Be careful what you wish for – I was bemoaning the absence of a novel with a structure or plot, and this is what the bookshop’s shelves presented me with.
 
I normally start these entries with a plot summary to provide me with some means to remember the book by in months and years to come, as well as being at heart a traditionalist. This novel is itself deeply traditional – with one exception – it reads almost as a pastiche. Briefly, it follows the adventures of Lysander Rief, an improbably named actor who is in 1913 Vienna for psychiatric treatment of a sexual problem. This problem melts away when he meets another ex-pat, an English artist, Hettie Bull, who swiftly and artfully seduces him under the nose of her Austrian lover. Like most of the other problems in the novel this psychological issue is transient and easily solved – nothing much stands in our hero’s way. Hugely improbably Hettie later accuses him of rape when their affair leads to a pregnancy. Rather than being a serious threat to our hero this is simply a way to disguise their affair from her sculptor common-law husband. Despite the charge being transparently fabricated, Lysander escapes Vienna in a comic disguise with the help of some shadowy embassy officials. It is hard to take this or any other peril he faces seriously when all problems fade away so easily.
 
This is the start of his wartime career as a spy, and where the Buchan pastiche really gets going. The embassy officials contact Lysander back in the UK. He has joined up on the declaration of war but been posted to an internment camp in Wales. On the pretence of collecting payment for the legal and bail bill incurred in Vienna they persuade him to travel back to Europe to track down a spy. He brutally tortures the relevant information out of an embassy official who dies of a heart attack shortly thereafter – we can never be entirely sure if this is as a result of the torture, but quite possibly. Another comedy disguise allows escape back to the UK, despite his being shot in transit by a fellow spy as the result of a misunderstanding. All this promises mystery and suspense that never quite materialises, but the recovered code points to a mole in a UK Government War Ministry, which Lysander, once quickly recovered from his wounds, infiltrates. Uncovering the mole is a business-like affair, quickly done, and the book shudders to a halt with the spy’s eventual perfunctory revelation and dispatch. There is no twist in the tale or denouement beyond the resolution we had been shown 100 pages earlier.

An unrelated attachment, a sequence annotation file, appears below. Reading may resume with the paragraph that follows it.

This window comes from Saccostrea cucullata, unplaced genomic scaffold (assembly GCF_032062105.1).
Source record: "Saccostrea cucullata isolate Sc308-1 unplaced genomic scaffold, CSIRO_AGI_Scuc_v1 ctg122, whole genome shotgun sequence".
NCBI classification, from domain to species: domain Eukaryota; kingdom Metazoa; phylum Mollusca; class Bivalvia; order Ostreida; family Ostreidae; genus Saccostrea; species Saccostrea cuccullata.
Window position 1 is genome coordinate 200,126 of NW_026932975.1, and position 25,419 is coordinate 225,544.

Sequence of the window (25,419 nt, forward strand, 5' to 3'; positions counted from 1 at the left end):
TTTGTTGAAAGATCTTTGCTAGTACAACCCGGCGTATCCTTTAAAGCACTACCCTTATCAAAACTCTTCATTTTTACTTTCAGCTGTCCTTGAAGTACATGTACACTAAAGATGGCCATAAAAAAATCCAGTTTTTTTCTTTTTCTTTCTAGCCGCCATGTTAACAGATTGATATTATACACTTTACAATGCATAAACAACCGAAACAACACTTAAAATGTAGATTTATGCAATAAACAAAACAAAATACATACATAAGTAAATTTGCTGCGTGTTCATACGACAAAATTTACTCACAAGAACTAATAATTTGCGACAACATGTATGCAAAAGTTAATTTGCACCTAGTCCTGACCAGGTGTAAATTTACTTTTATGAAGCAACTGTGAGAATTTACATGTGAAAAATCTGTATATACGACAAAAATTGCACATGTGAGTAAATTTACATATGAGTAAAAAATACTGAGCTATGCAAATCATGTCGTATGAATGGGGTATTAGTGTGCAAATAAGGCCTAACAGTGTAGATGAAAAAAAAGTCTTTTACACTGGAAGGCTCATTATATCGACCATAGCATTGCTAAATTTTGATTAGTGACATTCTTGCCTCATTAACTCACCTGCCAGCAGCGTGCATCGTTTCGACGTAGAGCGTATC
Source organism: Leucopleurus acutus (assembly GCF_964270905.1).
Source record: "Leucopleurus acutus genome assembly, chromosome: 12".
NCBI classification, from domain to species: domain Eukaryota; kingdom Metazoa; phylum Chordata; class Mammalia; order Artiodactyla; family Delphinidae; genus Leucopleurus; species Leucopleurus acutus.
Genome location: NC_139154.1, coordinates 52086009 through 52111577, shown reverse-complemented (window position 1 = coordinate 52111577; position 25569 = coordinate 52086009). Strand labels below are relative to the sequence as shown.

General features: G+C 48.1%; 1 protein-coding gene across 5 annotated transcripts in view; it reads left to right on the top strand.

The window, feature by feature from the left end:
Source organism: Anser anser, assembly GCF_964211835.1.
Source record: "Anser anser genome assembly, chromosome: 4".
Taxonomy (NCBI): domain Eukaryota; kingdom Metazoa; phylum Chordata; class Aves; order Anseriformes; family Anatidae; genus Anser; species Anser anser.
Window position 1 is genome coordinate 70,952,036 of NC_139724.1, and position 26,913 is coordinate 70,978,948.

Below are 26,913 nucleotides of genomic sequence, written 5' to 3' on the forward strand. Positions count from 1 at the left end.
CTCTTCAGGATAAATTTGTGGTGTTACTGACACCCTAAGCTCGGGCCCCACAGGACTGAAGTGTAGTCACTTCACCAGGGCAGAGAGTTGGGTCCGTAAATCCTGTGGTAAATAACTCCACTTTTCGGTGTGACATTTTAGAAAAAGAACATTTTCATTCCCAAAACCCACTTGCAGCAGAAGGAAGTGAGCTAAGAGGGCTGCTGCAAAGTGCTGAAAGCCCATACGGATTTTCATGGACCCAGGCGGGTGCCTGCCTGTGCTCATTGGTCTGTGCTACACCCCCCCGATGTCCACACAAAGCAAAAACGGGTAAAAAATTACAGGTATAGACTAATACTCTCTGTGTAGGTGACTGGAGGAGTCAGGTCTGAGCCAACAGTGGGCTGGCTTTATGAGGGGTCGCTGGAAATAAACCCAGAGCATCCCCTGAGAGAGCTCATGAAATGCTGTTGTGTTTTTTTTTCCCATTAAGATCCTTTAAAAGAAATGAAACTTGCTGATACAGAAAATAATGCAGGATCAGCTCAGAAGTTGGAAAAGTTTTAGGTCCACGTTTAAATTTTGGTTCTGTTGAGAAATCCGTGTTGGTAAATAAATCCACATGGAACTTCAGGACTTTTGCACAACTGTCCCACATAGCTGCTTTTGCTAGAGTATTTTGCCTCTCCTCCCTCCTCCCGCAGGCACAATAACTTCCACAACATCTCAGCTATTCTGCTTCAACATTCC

Throughout the novel false trails are laid none of which go anywhere. Mysterious characters are sketched in and then fade away and are forgotten. The front line of the war is visited briefly in the manner of a tourist, and the solution to the various puzzles thrown in Lysander’s way can all be resolved without much effort. This all adds up to an author on auto-pilot.
 
I mentioned earlier one instance where this novel differs from its Edwardian predecessors, and that is in its frank treatment of sex. Lysander effortlessly sleeps his way though the book, with none of the women immune to his charms. The treatment of women in this novel has not been picked up on by any of the reviewers I have read, but to me it was ridiculous – he only has to snap his fingers for corsets to be unbuckled and stays removed, an Edwardian James Bond.  
 
If fiction which is unchallenging and instantly forgettable – and I found myself having to check on the novel’s bland title – is to your taste then I would have thought an original, such as Riddle of the Sands or 39 Steps would be much more rewarding fare.
 
 
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